So who are we? One of the really interesting things about writing [2004's] "New Roman Times," and even more so with "La Costa Perdida," was bringing everything that we have all individually done in the interim to the table. David obviously has done Cracker but also a bunch of producing; Victor, coming through the Monks of Doom, has become an amazing singer-songwriter in the classic tradition; Greg, after the Monks, has worked on his own pop albums and is continually finishing an instrumental guitar album; and I've done, well, a lot also. So try to bring that all together into a band, where we all have ideas for what to do. We have feelers in all sorts of different types of music, we all are avid book readers, we all have now been playing music all of our adult lives (and longer). It's tough to describe the thread, but there is a definite California personality that comes out, complete with the punk and hippie personae, and a politicization that verges on the tinfoil hat regime. And if we start from there and go with it, the jokes and inside references can become extremely convoluted and bizarre. And that's fun for us — that's one of the big reasons why we continue to do it.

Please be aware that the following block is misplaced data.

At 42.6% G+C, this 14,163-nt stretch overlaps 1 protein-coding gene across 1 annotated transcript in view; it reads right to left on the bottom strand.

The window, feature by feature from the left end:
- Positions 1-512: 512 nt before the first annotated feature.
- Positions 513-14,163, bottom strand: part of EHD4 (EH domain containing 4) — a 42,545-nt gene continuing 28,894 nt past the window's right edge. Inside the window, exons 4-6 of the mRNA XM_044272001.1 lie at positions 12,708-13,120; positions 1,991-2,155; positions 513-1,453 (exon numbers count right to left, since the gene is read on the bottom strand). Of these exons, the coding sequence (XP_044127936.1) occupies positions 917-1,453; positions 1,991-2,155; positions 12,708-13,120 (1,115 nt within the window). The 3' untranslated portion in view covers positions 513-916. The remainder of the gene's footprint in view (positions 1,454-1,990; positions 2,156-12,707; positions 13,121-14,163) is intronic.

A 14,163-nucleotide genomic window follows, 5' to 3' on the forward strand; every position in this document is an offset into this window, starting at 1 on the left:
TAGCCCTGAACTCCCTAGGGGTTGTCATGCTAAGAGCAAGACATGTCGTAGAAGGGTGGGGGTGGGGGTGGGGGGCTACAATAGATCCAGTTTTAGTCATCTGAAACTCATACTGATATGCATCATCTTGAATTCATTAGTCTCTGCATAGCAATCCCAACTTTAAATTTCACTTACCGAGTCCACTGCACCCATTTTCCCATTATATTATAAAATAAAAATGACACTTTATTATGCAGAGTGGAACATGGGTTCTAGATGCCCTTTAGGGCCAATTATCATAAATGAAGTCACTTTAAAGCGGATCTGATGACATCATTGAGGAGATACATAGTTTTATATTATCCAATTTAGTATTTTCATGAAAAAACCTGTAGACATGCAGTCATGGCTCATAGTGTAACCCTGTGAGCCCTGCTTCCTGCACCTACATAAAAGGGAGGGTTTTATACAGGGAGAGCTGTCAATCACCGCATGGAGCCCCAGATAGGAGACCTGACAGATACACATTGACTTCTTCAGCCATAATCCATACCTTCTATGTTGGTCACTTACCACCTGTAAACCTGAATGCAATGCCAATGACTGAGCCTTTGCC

Q: Reunions of rock acts sometimes seem an inevitability. Tell me about how a hydra-headed ensemble like CVB starts communicating again about playing and writing, and eventually creating "New Roman Times." What was the motivation? What sets the CVB glue?